German carmaker blames job cuts on UK's Brexit vote

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Opel Group bosses claim that the United Kingdom's decision to leave the EU is the reason it has been forced to slash working hours at two of its factories.

The German carmaker, which builds cars badged as Vauxhalls in the UK, said the cuts would affect employees at its factories in Eisenach and Russelsheim. It isn't certain how severe the cuts will be, saying it will wait to see how badly UK sales are affected.
The result of 'Brexit' saw the value of the pound fall, which has made imported cars more expensive and given UK exporters a boost. Foreign-owned manufacturers can expect to see profits hit if they don't raise prices in dealerships, and sales hit if they do.

The Vauxhall Corsa is the second-best selling car in the UK, and the three-door model is built at the Eisenach factory.

'The Brexit situation is an issue for everybody who does business in and with the UK at the moment,' the company said in a statement.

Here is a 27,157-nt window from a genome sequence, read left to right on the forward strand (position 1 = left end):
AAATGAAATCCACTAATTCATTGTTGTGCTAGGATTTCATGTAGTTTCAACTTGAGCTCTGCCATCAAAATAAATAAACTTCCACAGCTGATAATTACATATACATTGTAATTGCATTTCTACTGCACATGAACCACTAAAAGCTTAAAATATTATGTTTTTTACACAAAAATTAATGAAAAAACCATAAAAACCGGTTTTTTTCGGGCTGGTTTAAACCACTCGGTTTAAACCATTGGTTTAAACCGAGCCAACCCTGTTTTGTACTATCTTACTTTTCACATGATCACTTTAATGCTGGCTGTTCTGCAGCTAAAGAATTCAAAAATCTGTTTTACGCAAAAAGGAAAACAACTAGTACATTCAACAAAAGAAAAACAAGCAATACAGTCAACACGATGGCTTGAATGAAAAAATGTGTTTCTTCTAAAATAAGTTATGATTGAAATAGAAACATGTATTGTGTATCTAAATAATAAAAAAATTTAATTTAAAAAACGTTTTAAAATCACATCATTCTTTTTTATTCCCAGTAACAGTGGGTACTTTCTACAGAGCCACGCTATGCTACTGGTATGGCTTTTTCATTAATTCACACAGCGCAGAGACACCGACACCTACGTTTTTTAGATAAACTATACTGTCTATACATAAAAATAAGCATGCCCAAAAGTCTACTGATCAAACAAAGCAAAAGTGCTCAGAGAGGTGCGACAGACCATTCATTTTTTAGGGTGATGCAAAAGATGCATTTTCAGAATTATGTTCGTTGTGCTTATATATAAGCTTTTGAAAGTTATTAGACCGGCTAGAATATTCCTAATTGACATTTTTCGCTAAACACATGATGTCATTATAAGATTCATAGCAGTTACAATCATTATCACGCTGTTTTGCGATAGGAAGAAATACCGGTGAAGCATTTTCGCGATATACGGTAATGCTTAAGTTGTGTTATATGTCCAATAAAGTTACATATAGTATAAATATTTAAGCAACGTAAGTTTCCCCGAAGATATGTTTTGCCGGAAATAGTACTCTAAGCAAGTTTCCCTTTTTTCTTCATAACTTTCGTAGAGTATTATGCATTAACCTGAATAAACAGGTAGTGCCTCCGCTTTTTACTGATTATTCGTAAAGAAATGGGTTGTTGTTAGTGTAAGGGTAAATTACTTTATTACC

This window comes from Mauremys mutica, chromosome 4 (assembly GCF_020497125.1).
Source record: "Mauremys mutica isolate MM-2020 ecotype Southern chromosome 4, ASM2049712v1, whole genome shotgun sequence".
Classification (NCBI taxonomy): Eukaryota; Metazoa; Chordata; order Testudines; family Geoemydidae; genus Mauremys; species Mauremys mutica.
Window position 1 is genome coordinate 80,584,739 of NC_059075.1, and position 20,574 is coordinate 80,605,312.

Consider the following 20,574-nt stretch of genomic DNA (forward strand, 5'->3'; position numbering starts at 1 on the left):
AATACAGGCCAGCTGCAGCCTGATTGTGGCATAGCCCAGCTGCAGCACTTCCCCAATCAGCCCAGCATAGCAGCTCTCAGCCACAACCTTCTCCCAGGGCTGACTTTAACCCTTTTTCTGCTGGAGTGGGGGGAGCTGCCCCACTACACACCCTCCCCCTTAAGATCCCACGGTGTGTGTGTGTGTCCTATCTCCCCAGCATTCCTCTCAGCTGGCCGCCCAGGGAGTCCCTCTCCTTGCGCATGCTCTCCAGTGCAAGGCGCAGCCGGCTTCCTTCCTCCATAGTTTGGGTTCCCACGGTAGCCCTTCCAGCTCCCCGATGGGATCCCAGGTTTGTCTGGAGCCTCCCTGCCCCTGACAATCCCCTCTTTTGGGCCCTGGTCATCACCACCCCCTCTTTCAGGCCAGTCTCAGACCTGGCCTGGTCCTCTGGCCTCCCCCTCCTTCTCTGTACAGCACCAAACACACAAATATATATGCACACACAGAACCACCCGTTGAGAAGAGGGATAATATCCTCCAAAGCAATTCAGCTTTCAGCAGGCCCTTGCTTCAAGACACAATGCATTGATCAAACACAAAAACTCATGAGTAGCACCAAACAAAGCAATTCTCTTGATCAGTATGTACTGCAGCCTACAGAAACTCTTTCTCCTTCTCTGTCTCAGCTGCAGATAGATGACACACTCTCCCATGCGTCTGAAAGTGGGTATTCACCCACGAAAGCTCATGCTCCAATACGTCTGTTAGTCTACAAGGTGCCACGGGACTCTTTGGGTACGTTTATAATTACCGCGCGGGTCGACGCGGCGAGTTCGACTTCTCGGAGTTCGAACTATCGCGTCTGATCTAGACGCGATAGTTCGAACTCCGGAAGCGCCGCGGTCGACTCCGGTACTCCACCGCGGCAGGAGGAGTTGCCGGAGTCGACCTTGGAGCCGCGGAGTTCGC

'There will be an impact on our European financial performance if the pound remains at its current level for the rest of the year.'

During campaigning for the referendum earlier in the summer, the Opel Group warned that a decision to leave the EU could cost the company £305 million because of currency exchange rates and reduced demand for its vehicles.

Although it's too early to predict the long-term effects that Brexit will have on the industry, early signs suggest it's not all doom and gloom. Although new car sales for July indicate that 2016's strong start has cooled, new car registrations were up 0.1 per cent over the previous month, while year-to-date sales had risen by 2.8 per cent over the same period in 2015.